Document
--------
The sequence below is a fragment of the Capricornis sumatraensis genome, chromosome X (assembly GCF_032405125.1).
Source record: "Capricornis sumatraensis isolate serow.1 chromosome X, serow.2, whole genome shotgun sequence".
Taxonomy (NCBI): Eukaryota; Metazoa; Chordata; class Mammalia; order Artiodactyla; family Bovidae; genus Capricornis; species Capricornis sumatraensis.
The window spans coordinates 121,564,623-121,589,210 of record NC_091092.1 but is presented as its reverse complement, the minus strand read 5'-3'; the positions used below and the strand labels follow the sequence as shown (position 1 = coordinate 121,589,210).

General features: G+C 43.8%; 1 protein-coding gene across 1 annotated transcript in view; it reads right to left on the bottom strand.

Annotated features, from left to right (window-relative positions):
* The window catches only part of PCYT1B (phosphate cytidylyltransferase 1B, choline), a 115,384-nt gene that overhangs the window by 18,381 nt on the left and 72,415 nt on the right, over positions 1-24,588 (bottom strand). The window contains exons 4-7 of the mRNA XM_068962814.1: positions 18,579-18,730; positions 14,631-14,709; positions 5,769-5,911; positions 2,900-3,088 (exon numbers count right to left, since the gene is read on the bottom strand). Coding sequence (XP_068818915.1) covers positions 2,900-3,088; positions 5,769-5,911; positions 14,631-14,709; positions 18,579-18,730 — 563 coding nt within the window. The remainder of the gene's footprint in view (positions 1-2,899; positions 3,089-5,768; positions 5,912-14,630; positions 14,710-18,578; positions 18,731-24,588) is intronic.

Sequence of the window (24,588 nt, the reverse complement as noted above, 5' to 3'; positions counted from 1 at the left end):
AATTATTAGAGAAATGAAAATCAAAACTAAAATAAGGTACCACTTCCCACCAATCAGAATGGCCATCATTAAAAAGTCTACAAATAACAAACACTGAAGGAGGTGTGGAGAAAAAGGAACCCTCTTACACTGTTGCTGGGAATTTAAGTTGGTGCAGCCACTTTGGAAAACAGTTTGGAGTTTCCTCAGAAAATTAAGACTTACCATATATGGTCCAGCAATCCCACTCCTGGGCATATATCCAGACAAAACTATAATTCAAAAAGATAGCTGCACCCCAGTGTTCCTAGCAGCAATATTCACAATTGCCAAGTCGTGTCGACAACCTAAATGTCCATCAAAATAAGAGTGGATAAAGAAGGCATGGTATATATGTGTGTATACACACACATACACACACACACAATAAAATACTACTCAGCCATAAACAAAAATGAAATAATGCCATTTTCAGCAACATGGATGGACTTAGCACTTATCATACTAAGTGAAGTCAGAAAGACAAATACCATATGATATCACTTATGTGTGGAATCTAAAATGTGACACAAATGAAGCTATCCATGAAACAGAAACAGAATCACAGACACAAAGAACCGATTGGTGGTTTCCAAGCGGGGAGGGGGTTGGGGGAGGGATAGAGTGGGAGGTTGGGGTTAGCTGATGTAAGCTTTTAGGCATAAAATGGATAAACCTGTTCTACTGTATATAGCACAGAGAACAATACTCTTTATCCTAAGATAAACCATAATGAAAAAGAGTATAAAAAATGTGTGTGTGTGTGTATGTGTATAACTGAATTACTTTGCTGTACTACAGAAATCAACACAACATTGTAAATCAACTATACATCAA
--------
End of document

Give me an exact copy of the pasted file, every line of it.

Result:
The sequence below is a fragment of the Capricornis sumatraensis genome, chromosome X (assembly GCF_032405125.1).
Source record: "Capricornis sumatraensis isolate serow.1 chromosome X, serow.2, whole genome shotgun sequence".
Taxonomy (NCBI): Eukaryota; Metazoa; Chordata; class Mammalia; order Artiodactyla; family Bovidae; genus Capricornis; species Capricornis sumatraensis.
The window spans coordinates 121,564,623-121,589,210 of record NC_091092.1 but is presented as its reverse complement, the minus strand read 5'-3'; the positions used below and the strand labels follow the sequence as shown (position 1 = coordinate 121,589,210).

General features: G+C 43.8%; 1 protein-coding gene across 1 annotated transcript in view; it reads right to left on the bottom strand.

Annotated features, from left to right (window-relative positions):
* The window catches only part of PCYT1B (phosphate cytidylyltransferase 1B, choline), a 115,384-nt gene that overhangs the window by 18,381 nt on the left and 72,415 nt on the right, over positions 1-24,588 (bottom strand). The window contains exons 4-7 of the mRNA XM_068962814.1: positions 18,579-18,730; positions 14,631-14,709; positions 5,769-5,911; positions 2,900-3,088 (exon numbers count right to left, since the gene is read on the bottom strand). Coding sequence (XP_068818915.1) covers positions 2,900-3,088; positions 5,769-5,911; positions 14,631-14,709; positions 18,579-18,730 — 563 coding nt within the window. The remainder of the gene's footprint in view (positions 1-2,899; positions 3,089-5,768; positions 5,912-14,630; positions 14,710-18,578; positions 18,731-24,588) is intronic.

Sequence of the window (24,588 nt, the reverse complement as noted above, 5' to 3'; positions counted from 1 at the left end):
AATTATTAGAGAAATGAAAATCAAAACTAAAATAAGGTACCACTTCCCACCAATCAGAATGGCCATCATTAAAAAGTCTACAAATAACAAACACTGAAGGAGGTGTGGAGAAAAAGGAACCCTCTTACACTGTTGCTGGGAATTTAAGTTGGTGCAGCCACTTTGGAAAACAGTTTGGAGTTTCCTCAGAAAATTAAGACTTACCATATATGGTCCAGCAATCCCACTCCTGGGCATATATCCAGACAAAACTATAATTCAAAAAGATAGCTGCACCCCAGTGTTCCTAGCAGCAATATTCACAATTGCCAAGTCGTGTCGACAACCTAAATGTCCATCAAAATAAGAGTGGATAAAGAAGGCATGGTATATATGTGTGTATACACACACATACACACACACACAATAAAATACTACTCAGCCATAAACAAAAATGAAATAATGCCATTTTCAGCAACATGGATGGACTTAGCACTTATCATACTAAGTGAAGTCAGAAAGACAAATACCATATGATATCACTTATGTGTGGAATCTAAAATGTGACACAAATGAAGCTATCCATGAAACAGAAACAGAATCACAGACACAAAGAACCGATTGGTGGTTTCCAAGCGGGGAGGGGGTTGGGGGAGGGATAGAGTGGGAGGTTGGGGTTAGCTGATGTAAGCTTTTAGGCATAAAATGGATAAACCTGTTCTACTGTATATAGCACAGAGAACAATACTCTTTATCCTAAGATAAACCATAATGAAAAAGAGTATAAAAAATGTGTGTGTGTGTGTATGTGTATAACTGAATTACTTTGCTGTACTACAGAAATCAACACAACATTGTAAATCAACTATACATCAA